The town’s famous landmark was lit in the Windrush Day colours of red, gold, green and blue to make the event on Wednesday (June 22), in a show of support by Blackpool Council.
And as the tower was lit up in the evening, there was a gathering on the Comedy Carpet of Fylde coast members of the Windrush generation and their relatives.
Windrush Day has been celebrated in the Caribbean community for years but National Windrush Day was introduced in the UK in June 2018 on the 70th anniversary of the Windrush migration.
The day celebrates the arrival of African-Caribbean immigrants to the shores of Britain aboard the vessel MV Empire Windrush, on June 21 1948.
However, passengers disembarked a day later 22 June 1948, which is now the annual date for Windrush Day.
Around half a million people made their way to England after the Second World War.
The day is a celebratory one, acknowledging the contribution the community has made to British life and culture, but it is also shadowed by the controversy of the Windrush Scandal of 2018, when the Home Office sought to deport people who had a legal right to stay, as part of a controversial UK Home Office hostile environment policy.
After more than 80 people were wrongly deported, the Home Office released the Windrush Lessons Learned Review in 2020.
Preston-born Glenda Andrew BEM, the co-founder of Preston Windrush Generation and Descendants UK, spoke at the event at Blackpool and later said: “It was wonderful for us to hold this event in Blackpool.
"Many cities and large town across the country have celebrated Windrush Day by hoisting up a flag, which is great, but Blackpool has gone one better by lighting up the tower!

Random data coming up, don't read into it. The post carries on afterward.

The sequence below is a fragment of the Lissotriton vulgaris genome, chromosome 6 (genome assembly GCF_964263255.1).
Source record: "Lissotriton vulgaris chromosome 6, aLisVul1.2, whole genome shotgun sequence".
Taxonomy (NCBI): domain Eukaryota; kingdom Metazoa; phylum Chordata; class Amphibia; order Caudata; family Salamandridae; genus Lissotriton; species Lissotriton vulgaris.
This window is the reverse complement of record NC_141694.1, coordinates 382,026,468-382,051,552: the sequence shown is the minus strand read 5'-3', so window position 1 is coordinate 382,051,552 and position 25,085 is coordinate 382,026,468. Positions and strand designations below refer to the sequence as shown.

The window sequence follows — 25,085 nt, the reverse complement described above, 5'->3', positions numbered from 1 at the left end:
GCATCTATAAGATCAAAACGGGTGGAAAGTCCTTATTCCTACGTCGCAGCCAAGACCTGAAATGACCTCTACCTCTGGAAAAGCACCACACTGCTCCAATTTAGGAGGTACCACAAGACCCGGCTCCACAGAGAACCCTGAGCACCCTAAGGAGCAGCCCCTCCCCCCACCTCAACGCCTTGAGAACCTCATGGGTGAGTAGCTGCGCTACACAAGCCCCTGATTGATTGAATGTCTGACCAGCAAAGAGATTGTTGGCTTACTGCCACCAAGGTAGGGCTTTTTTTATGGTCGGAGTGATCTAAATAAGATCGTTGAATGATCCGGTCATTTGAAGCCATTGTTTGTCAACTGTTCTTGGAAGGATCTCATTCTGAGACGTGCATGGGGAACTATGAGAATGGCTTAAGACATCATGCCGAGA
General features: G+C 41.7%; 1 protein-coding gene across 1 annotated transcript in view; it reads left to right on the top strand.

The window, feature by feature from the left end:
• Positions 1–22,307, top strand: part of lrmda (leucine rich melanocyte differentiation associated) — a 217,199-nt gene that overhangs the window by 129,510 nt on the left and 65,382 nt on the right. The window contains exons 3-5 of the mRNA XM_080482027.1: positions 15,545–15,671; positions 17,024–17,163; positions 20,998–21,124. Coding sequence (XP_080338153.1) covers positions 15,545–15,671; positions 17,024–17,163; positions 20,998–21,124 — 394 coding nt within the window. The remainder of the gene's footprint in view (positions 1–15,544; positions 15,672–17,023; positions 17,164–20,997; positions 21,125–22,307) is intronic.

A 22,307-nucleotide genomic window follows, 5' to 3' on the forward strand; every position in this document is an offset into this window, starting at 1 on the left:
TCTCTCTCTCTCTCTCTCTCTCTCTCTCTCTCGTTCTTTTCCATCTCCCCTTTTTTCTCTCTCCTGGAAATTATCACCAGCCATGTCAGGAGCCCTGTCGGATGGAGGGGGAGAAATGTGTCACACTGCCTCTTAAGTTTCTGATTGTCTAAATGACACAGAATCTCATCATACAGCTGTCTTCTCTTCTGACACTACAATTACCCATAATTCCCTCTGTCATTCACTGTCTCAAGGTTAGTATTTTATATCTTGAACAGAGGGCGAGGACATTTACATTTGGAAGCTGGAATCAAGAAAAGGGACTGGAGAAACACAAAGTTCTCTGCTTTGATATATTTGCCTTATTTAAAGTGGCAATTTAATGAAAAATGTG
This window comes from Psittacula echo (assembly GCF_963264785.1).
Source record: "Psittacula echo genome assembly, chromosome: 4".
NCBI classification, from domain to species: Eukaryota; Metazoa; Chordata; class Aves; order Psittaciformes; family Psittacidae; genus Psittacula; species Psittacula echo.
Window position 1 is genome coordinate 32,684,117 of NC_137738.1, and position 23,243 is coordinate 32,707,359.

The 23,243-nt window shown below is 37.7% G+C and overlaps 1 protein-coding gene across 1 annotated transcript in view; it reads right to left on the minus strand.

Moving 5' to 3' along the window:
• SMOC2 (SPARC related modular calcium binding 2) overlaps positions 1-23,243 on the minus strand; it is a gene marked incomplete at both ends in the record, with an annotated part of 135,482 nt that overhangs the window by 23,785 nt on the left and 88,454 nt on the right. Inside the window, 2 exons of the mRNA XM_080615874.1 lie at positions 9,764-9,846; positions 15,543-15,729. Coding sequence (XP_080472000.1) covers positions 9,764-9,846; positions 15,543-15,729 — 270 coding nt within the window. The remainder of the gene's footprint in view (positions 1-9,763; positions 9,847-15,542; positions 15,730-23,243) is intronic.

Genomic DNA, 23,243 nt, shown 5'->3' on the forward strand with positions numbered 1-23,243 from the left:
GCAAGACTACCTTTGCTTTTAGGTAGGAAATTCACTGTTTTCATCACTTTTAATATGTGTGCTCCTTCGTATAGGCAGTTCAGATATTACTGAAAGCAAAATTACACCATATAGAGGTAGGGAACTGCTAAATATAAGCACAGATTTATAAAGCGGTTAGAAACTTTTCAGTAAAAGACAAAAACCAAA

"I have always loved Blackpool because my parents, who were part of the Windrush generation, always took us here when we were growing up in Preston.
"We’ve had great support from Blackpool Council in lighting up the tower and getting behind our celebrations.
"Windrush Day is bitter sweet – sweet because of the national celebration of our communities in Great Britain, but bitter because some of the injustices of the Windrush Scandal have not gone away.
"People who lost their jobs and their homes because they were wrongly targeted for deportation have still not received the compensation they were promised by the Government.”
Glenda and her fellow volunteers with Preston Windrush are still helping people who were affected by it.
Dawn Poleon, of Blackpool, who is a voluntary admin officer for Glenda and Preston Windrush Generation and Descendants UK, was also at the event.
She said: “This is an historic occasion for the Windrush Generation and their families as it has never been done before.
"Blackpool is showing its support to all African and Caribbean people across the country as well as those who are local.”
As the Tower lit up, the gathering on Blackpool seafront celebrated the occasion with music provided by DJ Respect from Manchester.
Among those attending the event were representatives of Blackpool Council.
For more information about the Windrush group visit: www.prestonwindrush.co.uk